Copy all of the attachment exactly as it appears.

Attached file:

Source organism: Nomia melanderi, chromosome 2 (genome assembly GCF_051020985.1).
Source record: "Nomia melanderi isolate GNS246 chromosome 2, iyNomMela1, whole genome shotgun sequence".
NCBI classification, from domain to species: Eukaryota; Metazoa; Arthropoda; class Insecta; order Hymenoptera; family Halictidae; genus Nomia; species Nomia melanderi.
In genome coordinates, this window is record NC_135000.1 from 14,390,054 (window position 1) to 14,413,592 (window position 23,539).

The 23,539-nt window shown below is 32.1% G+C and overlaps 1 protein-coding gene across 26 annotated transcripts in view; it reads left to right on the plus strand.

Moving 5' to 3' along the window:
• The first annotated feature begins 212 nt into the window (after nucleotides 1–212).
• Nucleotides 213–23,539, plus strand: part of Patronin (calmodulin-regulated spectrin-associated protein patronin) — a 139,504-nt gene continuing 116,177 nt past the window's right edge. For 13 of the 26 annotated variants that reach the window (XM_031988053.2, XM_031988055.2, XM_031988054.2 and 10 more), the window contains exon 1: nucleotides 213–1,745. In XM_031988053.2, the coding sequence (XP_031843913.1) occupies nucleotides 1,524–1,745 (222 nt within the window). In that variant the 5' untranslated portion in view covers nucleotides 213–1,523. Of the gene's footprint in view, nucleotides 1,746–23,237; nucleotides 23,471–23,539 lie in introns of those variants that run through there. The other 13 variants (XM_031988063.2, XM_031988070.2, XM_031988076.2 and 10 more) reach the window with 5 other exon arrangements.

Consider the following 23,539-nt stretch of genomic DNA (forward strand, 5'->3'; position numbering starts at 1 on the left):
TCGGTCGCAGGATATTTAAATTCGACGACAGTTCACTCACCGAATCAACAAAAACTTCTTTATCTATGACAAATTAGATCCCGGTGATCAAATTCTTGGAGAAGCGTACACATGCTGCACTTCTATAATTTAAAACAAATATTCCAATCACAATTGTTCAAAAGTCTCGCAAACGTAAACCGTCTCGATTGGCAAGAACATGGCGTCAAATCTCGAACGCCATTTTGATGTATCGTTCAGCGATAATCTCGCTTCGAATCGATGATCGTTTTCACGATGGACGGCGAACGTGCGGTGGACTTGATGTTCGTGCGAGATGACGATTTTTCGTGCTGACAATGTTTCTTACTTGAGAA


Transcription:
Source organism: Nomia melanderi, chromosome 2 (genome assembly GCF_051020985.1).
Source record: "Nomia melanderi isolate GNS246 chromosome 2, iyNomMela1, whole genome shotgun sequence".
NCBI classification, from domain to species: Eukaryota; Metazoa; Arthropoda; class Insecta; order Hymenoptera; family Halictidae; genus Nomia; species Nomia melanderi.
In genome coordinates, this window is record NC_135000.1 from 14,390,054 (window position 1) to 14,413,592 (window position 23,539).

The 23,539-nt window shown below is 32.1% G+C and overlaps 1 protein-coding gene across 26 annotated transcripts in view; it reads left to right on the plus strand.

Moving 5' to 3' along the window:
• The first annotated feature begins 212 nt into the window (after nucleotides 1–212).
• Nucleotides 213–23,539, plus strand: part of Patronin (calmodulin-regulated spectrin-associated protein patronin) — a 139,504-nt gene continuing 116,177 nt past the window's right edge. For 13 of the 26 annotated variants that reach the window (XM_031988053.2, XM_031988055.2, XM_031988054.2 and 10 more), the window contains exon 1: nucleotides 213–1,745. In XM_031988053.2, the coding sequence (XP_031843913.1) occupies nucleotides 1,524–1,745 (222 nt within the window). In that variant the 5' untranslated portion in view covers nucleotides 213–1,523. Of the gene's footprint in view, nucleotides 1,746–23,237; nucleotides 23,471–23,539 lie in introns of those variants that run through there. The other 13 variants (XM_031988063.2, XM_031988070.2, XM_031988076.2 and 10 more) reach the window with 5 other exon arrangements.

Consider the following 23,539-nt stretch of genomic DNA (forward strand, 5'->3'; position numbering starts at 1 on the left):
TCGGTCGCAGGATATTTAAATTCGACGACAGTTCACTCACCGAATCAACAAAAACTTCTTTATCTATGACAAATTAGATCCCGGTGATCAAATTCTTGGAGAAGCGTACACATGCTGCACTTCTATAATTTAAAACAAATATTCCAATCACAATTGTTCAAAAGTCTCGCAAACGTAAACCGTCTCGATTGGCAAGAACATGGCGTCAAATCTCGAACGCCATTTTGATGTATCGTTCAGCGATAATCTCGCTTCGAATCGATGATCGTTTTCACGATGGACGGCGAACGTGCGGTGGACTTGATGTTCGTGCGAGATGACGATTTTTCGTGCTGACAATGTTTCTTACTTGAGAA